Non-democratic regimes as bargaining process




Aslam, Ghazia

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Many questions about the characteristics of dictatorships and the process and likelihood of their transition towards democracy remain unanswered. In this paper, we contend that in order to get a comprehensive picture of a dictatorial regime and its prospects of democratization, we need to highlight the importance of “free activity” in the strategic interaction between the dictator and the citizens–the dynamics of “bargaining, for the reaching of understandings and misunderstandings, for accommodation and co-operation and for conjectures about each other’s decision processes, value systems and information” (Schelling, 1961). We specifically analyze three strategies that participants use under different circumstances in an attempt to achieve their most favorable outcome: changing the payoffs of the opponents, “burning” money by a participant to signal his intentions about the future action and the use of brinkmanship. In doing so, we learn about the behavior of the participants that usually remains out of reach of straightforward analysis. The framework generates a variety of potential behavior within a framework of a few variables and constraints and is therefore able to generate hypotheses about relationships among various variables of interest.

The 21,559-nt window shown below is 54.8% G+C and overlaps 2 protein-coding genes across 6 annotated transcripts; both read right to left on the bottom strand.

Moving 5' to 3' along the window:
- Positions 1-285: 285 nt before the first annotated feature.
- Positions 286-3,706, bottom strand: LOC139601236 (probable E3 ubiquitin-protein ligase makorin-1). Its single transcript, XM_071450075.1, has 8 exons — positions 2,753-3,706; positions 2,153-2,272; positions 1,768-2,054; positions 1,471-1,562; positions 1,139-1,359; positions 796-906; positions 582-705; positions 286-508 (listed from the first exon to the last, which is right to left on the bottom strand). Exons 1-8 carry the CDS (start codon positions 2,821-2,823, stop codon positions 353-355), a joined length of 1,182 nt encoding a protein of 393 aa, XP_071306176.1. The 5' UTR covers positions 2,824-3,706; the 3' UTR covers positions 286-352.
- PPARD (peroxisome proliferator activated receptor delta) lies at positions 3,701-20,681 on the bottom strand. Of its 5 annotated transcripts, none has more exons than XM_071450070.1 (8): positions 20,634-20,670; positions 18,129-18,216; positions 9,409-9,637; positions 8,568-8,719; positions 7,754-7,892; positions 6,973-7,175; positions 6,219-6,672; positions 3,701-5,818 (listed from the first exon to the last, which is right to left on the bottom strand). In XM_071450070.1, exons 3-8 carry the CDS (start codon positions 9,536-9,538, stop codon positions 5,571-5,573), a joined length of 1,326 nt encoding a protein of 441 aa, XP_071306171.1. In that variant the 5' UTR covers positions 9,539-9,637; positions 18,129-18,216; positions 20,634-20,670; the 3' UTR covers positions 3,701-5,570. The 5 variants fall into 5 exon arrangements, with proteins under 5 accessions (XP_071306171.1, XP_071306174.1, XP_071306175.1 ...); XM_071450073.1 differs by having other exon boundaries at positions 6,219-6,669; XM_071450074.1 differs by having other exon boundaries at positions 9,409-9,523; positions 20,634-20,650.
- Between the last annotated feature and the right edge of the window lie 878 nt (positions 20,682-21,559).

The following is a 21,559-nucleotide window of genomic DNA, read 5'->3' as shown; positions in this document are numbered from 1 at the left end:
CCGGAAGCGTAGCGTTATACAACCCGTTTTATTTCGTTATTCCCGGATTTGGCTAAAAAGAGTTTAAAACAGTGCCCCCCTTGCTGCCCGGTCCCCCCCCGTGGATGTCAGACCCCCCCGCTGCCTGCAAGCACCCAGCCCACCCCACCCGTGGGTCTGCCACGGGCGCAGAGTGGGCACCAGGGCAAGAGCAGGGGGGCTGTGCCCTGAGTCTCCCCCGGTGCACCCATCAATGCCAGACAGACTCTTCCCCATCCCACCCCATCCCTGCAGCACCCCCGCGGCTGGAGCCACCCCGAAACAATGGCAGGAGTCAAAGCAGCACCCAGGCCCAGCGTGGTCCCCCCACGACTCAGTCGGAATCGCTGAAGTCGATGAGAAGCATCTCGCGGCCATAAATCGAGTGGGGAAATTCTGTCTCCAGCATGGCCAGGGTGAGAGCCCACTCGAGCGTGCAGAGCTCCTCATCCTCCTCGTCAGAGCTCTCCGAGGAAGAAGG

Theory of dictatorship, Institutions in dictatorship, Political transitions, Democratization, Bargaining strategies, Aslam, School of Public Policy, George Mason University